Yoga, in the broadest perspective, can be described as the means to attaining a pure state of being.  The effectual techniques for transcending the ego-personality and lifting the spiritual practitioner out of their ordinary perception and relationship with the world.  The ultimate purpose being what is referred to as ‘absolute freedom’, a transcendence of the human condition and the realisation of the ‘highest’ reality or Self.   Despite the apparent vastness of yogic traditions, the overall purpose and message is the same – happiness is our essential nature, and our quest for happiness is fulfilled only when we realise who we truly are.

The Sanskrit term yoga is derived from the verbal root yuj, meaning ‘to bind together’ ‘to link’ ‘to yoke’. In a spiritual context, yoga can denote a unifying discipline,  a preparatory step in attuning one’s body, sense organs and mind for commencing enquiry into the Self (atman, purusha).

Perhaps the best known and most explicit exposition on yoga philosophy (yoga-darshana), are the yoga sutras, as compiled by the ancient sage Pantanjali.  Pantanjali’s yoga sutras were the result of an enormous effort to classify and organise a series of ascetic and contemplative practices that India had known from time immemorial, taking the practice from a mystical tradition into a system of philosophy.

The yoga contained within Pantanjali’s sutras is synonymous with Raja yoga – one of the six schools of Indian Philosophy. Raja yoga (royal or highest yoga) provides perhaps the most systematic method to the practice of yoga.

Pantajali described an eight-limbed path to experience the full fruits of yoga.  The eight-limbed path (ashtanga yoga) consists of:

1. Yama: behavioural observances

    Ahimsa – non-violence

    Satya – speaking and living truth

    Asteya – non-stealing

    Brahmacharya – abstinence

    Aparigraha – non-covetousness

2. Niyama: internal discipline

    Sauca – purity of body and mind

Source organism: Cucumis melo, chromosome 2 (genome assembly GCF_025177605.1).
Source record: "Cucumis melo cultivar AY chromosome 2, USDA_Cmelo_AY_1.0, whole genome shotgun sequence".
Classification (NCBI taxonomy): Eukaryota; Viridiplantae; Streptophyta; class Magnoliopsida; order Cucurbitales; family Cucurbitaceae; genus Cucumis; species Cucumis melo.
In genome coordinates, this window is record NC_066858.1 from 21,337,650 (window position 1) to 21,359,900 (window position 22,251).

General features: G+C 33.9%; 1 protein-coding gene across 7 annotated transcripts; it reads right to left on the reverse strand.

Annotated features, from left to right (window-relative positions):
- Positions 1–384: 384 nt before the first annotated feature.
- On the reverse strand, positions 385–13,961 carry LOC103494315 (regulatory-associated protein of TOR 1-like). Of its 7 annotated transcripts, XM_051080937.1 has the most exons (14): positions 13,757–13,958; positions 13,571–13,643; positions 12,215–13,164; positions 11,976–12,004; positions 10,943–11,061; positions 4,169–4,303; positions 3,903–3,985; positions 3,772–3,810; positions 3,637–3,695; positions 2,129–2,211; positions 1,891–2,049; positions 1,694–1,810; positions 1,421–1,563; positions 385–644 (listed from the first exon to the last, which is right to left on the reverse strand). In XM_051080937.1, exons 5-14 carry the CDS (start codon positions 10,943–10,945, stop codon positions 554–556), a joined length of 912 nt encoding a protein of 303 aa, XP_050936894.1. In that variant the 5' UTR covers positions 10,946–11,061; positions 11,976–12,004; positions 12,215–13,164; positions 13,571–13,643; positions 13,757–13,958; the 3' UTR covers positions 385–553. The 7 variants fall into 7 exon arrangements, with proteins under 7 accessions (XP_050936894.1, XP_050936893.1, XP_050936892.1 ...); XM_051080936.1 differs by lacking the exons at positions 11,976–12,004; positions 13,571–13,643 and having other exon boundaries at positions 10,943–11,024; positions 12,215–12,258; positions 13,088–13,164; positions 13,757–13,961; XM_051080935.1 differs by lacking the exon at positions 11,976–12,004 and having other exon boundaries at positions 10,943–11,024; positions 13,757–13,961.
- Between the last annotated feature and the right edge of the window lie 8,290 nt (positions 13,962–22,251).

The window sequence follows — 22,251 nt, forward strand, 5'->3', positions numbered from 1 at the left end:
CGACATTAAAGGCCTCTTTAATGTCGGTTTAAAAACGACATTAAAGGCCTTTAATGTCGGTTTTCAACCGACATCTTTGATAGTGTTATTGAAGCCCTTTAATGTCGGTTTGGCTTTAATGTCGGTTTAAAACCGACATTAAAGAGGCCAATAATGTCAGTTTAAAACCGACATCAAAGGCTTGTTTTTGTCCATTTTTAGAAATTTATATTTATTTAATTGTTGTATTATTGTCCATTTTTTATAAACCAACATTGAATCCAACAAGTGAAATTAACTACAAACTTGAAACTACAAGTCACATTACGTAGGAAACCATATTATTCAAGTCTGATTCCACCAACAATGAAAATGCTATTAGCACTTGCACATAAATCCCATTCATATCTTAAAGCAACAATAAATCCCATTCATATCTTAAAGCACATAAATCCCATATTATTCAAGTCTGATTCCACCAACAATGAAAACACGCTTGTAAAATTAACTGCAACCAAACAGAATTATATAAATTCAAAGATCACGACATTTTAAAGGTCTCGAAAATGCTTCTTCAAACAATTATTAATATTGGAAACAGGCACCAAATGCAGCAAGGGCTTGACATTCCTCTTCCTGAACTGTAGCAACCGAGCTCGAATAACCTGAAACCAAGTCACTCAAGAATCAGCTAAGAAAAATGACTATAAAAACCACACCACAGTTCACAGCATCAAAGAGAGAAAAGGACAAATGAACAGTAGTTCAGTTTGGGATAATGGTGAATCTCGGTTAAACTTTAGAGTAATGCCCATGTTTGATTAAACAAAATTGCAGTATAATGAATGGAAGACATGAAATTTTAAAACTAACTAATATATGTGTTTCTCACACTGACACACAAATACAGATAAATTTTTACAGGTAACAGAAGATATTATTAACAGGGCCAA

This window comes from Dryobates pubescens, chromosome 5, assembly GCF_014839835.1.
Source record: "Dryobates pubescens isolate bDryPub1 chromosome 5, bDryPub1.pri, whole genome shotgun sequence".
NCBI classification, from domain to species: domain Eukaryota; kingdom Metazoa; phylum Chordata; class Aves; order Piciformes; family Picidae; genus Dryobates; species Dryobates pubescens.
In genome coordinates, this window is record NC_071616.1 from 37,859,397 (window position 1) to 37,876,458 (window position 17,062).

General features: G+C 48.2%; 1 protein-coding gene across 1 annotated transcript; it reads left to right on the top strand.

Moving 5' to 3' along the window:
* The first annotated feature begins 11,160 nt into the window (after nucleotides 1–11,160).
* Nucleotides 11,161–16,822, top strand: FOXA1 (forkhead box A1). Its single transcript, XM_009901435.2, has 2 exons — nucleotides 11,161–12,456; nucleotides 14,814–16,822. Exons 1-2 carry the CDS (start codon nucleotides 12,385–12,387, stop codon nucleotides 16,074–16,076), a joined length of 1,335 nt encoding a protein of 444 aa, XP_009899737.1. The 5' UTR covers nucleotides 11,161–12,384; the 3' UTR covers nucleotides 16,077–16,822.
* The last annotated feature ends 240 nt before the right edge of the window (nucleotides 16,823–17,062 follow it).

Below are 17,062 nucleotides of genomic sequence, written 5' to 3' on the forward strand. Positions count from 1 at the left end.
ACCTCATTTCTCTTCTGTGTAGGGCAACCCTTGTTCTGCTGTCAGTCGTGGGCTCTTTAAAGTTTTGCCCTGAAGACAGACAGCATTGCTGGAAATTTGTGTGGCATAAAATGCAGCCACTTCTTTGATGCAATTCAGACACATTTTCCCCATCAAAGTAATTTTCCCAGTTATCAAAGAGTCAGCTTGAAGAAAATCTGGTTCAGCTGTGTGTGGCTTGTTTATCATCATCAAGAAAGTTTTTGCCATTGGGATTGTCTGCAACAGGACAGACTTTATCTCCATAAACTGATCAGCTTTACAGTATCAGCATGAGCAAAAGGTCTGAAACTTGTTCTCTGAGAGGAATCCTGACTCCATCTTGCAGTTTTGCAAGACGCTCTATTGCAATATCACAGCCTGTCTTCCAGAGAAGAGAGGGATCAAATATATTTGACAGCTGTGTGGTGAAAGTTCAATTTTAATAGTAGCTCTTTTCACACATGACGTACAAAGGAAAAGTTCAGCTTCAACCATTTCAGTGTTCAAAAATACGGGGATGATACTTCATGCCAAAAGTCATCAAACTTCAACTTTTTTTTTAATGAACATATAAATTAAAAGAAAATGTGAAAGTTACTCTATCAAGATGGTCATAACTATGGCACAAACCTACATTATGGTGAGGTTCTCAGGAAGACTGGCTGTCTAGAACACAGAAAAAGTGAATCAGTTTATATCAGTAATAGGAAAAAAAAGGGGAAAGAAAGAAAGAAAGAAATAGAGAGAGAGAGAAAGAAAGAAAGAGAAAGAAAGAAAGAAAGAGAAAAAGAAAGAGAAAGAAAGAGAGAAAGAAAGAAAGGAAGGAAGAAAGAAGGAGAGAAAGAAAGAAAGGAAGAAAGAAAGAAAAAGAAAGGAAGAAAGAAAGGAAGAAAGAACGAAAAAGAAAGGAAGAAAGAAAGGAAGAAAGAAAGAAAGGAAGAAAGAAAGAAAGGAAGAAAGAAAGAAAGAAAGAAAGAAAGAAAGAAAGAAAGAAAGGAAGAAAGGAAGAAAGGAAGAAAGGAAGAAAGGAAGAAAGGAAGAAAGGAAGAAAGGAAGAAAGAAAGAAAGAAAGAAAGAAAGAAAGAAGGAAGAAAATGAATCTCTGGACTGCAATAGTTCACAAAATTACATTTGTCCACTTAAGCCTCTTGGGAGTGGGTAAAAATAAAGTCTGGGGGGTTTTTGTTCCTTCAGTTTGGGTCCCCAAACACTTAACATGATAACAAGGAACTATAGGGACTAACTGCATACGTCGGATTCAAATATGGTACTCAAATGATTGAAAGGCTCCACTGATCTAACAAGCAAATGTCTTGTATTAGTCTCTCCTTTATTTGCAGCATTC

Sontosa – contentment

    Tapas – austerity or discipline

    Svadhyaya – self study

    Ishvara-pranidhana – surrender

3. Asana: posture

4. Pranayama: breath regulation

5. Pratyahara: regulation of sensory faculties

6. Dharana: confinement of the mind

7. Dhyana:  meditation

8. Samadhi absolute freedom

Yoga, as explained by Pantanjali, is powered by practice (abhyasa) and dispassion (vairagya). Practice referring to the spiritual pursuit of conquering the ‘ordinary’ mind which appears innately restless. Pantanjali noted that in order for practice to be successful it must be steady and cultivated over a long period of time, without interruption.  In order to practice yoga with success, effort (tapas) is required.  The second chapter of the yoga sutras, Sadhana Pada (meaning: on practice) prescribes specific and systematic tapas in the form of purifications, external and internal disciplines and breathing techniques.  In this regard, yoga practice is indispensable.

Hatha Yoga – inner force

The word hatha, means force and commonly refers to the branch of yoga that engages in self-transformation and transcendence by means of physical purification.   It incorporates many techniques for purification and stabilisation of the bodies energies – including a multitude of asanas (postures) which are used to restore and maintain the practitioners wellbeing, flexibility and vitality and also to serves as a passage way for meditation.  At the heart of hatha yoga practice is breath control (prananyama) and techniques to manipulate the bodies energy (prana) via the breath.

This form of yoga is perhaps best known in the west, but cannot and must not be confused with gymnastics. It is the physics and physiology of meditation that is of primary concern.  The hatha yogis became master of a zone infinitely greater than the ‘ordinary’ psychic zone. Increaseing awareness to a ‘subtle body’ – that is, making use of sensations, tensions and trans-conscious states. 

Compiled by Alan


1. The Yoga Sutras of Patañjali  (edition by Swami Hariharananda Aranya) 

2. The Hatha Yoga Pradipika (Maharshi Swatmarama)

3. The Bhagavad Gita (edition as translated by Eknath Easwaran)

4. Yoga Mala (Sri K. Pattabhi Jois)

5. Yoga Makaranda (Sri T. Krishnamacharya)

6.  Yoga Yajnavalkya (A.G Mohan, Ganesh Mohan)